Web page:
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dustry; and, above all, a provision of faithful men duly qualified for the ministry of the gospel, in which is eminently displayed the power of God unto salvation. That nation where this provision is best made, and the subordinate means best attended to, is undoubtedly in the happiest circumstances; and whether this is done by the people or the government, or by the co-operation of both, is a circumstance of no material consideration.
Whoever looks into the history of former ages, and observes how much religion has been obstructed and debased by tyrannic and corrupt governments, he may see reason .to congratulate a people when they are left to provide for themselves in their spiritual concerns, at the single impulse of their own consciences. Yet, considering the general disregard of mankind to every thing that relates to another world, he may see still greater cause of congratulation, when, by the special favour of heaven, a people is blessed with truly enlightened and christian rulers, who are no less studious to promote and perpetuate their just rights, and secure their temporal welfare. We conclude, therefore, on the whole, that an establishment with a toleration, especially when the toleration is complete, is preferable to either of them separately; inasmuch as it unites—" liberty of conscience with means of instruction; the progress of truth with the peace of society; the right of private judgment with the care of the public safety *."
On the ?nost effectual Methods by iihich an established Church may support herself under a complete Toleration.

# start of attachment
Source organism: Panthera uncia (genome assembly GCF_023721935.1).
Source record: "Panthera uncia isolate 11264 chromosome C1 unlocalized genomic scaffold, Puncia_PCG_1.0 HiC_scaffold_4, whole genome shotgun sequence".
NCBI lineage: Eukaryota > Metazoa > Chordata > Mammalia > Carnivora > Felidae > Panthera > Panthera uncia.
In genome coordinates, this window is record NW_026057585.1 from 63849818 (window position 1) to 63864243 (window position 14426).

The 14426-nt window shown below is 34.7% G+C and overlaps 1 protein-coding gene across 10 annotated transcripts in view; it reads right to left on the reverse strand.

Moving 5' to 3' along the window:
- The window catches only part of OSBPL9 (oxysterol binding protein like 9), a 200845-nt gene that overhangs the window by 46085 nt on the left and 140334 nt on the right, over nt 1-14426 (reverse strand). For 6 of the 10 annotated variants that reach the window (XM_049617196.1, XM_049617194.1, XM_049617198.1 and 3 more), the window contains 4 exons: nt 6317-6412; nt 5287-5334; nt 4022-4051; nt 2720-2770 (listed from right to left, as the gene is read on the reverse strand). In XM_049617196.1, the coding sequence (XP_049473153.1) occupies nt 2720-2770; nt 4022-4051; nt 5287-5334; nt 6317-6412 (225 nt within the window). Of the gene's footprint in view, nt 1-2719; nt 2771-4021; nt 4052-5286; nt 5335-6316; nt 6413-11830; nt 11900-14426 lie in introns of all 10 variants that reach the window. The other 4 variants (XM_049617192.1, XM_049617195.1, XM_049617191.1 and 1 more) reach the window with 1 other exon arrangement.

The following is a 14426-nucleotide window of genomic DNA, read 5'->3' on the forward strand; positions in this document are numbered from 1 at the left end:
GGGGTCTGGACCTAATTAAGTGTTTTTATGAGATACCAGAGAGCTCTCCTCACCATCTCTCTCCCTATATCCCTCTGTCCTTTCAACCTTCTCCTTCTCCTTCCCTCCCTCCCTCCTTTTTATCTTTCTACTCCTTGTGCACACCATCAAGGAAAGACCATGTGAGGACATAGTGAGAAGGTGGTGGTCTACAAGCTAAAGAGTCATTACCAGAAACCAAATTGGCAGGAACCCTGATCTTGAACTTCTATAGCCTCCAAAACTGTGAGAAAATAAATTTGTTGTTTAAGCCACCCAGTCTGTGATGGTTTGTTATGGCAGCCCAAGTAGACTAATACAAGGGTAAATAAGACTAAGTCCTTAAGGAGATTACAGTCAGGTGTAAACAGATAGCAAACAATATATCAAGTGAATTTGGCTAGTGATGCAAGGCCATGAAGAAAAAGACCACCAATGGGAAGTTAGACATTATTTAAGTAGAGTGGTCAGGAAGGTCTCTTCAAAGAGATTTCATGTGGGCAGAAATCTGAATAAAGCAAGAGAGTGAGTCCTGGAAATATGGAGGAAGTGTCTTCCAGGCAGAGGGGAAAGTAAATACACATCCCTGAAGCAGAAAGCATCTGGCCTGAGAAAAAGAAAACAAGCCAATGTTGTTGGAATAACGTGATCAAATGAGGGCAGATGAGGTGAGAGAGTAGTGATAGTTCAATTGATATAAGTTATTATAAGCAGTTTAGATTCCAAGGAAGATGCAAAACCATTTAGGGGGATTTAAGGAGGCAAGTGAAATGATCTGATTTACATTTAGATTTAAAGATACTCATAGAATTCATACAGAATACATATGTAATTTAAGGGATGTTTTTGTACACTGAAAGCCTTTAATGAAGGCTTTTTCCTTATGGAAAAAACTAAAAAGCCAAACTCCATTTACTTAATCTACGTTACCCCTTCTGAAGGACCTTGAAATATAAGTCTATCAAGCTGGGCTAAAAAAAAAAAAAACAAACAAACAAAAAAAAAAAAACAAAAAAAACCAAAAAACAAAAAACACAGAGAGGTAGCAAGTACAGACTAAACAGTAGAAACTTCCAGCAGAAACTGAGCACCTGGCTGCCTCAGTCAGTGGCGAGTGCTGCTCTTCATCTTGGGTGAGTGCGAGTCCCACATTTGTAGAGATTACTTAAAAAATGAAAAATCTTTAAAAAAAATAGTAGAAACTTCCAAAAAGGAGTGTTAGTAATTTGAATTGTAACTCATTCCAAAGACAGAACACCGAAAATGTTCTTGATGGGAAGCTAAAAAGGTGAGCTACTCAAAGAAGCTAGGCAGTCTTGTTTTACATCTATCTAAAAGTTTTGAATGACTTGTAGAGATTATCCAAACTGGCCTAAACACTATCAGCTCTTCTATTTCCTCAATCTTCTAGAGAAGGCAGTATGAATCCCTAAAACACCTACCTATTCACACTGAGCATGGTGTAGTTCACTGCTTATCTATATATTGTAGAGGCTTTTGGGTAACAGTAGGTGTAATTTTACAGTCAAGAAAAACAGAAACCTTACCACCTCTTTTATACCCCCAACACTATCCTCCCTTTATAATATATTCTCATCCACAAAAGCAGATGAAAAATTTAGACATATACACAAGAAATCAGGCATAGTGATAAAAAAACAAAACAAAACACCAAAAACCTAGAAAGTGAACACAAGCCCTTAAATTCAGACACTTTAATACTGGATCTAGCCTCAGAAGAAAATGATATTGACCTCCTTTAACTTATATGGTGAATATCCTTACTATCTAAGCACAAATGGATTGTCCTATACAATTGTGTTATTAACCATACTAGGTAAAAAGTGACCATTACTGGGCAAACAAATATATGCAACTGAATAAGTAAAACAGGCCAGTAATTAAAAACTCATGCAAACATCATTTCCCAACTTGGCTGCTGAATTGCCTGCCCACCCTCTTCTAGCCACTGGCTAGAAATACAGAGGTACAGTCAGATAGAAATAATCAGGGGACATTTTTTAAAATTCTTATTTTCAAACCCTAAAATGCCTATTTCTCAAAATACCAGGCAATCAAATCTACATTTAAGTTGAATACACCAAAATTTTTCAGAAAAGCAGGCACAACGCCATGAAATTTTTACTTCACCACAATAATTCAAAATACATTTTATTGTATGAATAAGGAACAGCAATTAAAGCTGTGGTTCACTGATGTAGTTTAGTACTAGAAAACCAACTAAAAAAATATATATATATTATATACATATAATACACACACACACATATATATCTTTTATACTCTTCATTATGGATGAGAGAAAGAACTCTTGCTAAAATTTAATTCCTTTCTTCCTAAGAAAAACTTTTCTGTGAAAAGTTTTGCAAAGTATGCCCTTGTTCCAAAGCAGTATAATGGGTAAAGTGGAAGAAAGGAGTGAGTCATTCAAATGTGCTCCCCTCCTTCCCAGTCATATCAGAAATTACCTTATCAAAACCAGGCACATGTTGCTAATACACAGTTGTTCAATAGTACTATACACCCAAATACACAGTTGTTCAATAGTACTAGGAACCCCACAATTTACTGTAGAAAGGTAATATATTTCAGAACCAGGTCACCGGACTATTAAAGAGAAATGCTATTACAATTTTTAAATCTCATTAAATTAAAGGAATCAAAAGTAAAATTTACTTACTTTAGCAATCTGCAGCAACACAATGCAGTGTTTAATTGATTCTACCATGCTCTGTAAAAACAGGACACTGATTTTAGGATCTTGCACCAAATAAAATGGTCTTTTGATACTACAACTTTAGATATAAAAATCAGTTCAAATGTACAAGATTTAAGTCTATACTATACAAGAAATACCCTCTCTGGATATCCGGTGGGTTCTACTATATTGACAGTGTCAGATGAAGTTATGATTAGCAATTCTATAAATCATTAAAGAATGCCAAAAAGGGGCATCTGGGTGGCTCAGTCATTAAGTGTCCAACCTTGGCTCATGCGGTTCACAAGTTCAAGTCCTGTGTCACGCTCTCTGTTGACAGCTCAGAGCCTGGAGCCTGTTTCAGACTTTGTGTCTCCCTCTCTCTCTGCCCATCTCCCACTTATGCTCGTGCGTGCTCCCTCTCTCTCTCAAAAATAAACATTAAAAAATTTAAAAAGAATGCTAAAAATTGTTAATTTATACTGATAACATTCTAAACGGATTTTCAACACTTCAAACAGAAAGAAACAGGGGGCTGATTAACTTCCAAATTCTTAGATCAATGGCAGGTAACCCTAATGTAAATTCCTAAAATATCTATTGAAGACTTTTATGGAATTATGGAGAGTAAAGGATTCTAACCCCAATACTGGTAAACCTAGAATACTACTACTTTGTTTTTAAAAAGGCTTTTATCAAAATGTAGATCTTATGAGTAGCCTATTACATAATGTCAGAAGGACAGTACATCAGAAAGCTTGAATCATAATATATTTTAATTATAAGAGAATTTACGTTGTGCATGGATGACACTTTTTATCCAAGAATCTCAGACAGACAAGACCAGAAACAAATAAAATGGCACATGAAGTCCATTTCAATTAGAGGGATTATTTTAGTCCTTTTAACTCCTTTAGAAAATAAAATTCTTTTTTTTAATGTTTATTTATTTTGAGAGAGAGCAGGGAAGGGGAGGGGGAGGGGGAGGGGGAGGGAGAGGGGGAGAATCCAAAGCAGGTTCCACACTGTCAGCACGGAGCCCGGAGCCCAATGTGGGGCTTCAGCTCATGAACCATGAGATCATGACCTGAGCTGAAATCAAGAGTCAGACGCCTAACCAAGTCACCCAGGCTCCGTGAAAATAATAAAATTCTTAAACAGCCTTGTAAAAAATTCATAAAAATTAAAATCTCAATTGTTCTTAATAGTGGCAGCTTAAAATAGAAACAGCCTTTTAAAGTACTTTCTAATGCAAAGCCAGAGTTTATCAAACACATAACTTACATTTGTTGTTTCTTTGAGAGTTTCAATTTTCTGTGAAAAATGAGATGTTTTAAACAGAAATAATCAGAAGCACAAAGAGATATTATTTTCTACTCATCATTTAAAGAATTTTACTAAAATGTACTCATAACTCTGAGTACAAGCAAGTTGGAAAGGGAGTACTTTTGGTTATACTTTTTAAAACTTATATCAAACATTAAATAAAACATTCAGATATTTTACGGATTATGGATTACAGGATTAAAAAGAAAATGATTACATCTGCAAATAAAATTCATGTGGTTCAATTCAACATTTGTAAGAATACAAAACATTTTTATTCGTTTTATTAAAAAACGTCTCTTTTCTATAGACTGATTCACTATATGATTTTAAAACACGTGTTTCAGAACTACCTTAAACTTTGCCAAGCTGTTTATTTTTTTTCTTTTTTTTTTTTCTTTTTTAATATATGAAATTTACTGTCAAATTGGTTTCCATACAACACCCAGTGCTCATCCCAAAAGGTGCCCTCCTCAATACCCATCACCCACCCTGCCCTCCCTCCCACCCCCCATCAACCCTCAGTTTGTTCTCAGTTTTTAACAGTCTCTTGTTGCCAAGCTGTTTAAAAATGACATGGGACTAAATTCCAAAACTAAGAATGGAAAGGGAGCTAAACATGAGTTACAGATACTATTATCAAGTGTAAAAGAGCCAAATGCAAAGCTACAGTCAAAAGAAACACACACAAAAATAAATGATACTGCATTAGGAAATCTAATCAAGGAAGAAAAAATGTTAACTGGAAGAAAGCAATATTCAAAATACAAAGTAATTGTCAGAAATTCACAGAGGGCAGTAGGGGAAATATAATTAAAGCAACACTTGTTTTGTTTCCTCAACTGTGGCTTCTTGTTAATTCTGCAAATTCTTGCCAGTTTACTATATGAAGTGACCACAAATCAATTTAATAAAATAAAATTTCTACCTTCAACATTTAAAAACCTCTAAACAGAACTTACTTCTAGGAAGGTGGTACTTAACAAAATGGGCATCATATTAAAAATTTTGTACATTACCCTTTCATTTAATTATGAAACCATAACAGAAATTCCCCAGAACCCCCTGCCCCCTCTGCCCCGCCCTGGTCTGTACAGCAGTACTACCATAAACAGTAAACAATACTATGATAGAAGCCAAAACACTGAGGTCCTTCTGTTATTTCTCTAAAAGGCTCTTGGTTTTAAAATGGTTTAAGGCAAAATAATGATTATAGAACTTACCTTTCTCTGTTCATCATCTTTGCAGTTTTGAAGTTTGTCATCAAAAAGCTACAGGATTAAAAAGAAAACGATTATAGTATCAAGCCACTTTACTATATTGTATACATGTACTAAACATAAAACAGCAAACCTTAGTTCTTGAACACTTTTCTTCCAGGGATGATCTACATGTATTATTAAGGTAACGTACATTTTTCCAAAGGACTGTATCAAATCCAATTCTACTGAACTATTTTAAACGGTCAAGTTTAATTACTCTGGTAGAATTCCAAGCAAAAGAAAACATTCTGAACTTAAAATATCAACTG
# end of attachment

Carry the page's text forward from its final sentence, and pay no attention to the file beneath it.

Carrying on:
The methods most adapted to the end here proposed, appear, in my apprehension, to be the three following:
I. To provide the best means of spiritual instruction and edification.
II. To advance no unjust claims of superior purity to other churches, either in point of doctrine, worship, or discipline; and even when such claims are well founded, not to assert them with a disproportioned or unhallowed zeal.
III. Not to narrow the terms of church communion beyond the warrant of scripture. .
I. The church must provide the best means of spiritual instruction and edifica
tion; among which the following I conceive to be the most considerable. 1. Her doctrine must be evangelical. She must not teach repentance without faith, pardon without atonement, nor morality without grace. Christ must be exhibited in virtue of his obedience unto death, as exalted to be a saviour as well as a prince; as seated on a throne of grace and mercy, dispensing the aids of his spirit and the blessings of forgiveness, as well as on a throne of dominion issuing his laws and commandments. Again, the doctrine of repentance must be thoroughly opened; the false notions concerning it, and that have always prevailed in the world, must be detected; its true nature must be unfolded, and shown. to consist in nothing short of a moral revolution, by which a man becomes so much changed in his principles and views (and not barely in his outward conduct) that, in the language of scripture, he may properly be denominated (kown liaig) a new creature. Further, in explaining the means by which this change is effected, it must be shown,
ture; that it neither originates from any principles derived to us as the offspring of Adam; nor follows as a natural consequence, either from our own exertions, or from the arguments or persuasions of others; that it is not of blood, nor of the will of the flesh, nor of the will of man, but of God; and must be sought as a gift from the Saviour of the world, who is no less the source of repentance, than he is of pardon and of divine acceptance. Lastly, when the church instructs her members in the duties and offices of civil and social life, let her not forget to connect them with those motives and considerations peculiar to the gospel, besides such as the gospel holds in common with natural religion. A doctrine thus evangelical, when duly dispensed by men who are truly interested in its success, can never fail to attract both a numerous and a willing audience.
But if the people be presented with nothing but a dry morality; if they be pressed with obligations, and have no adequate direction how they may discharge them; if duty be disunited from grace and pardon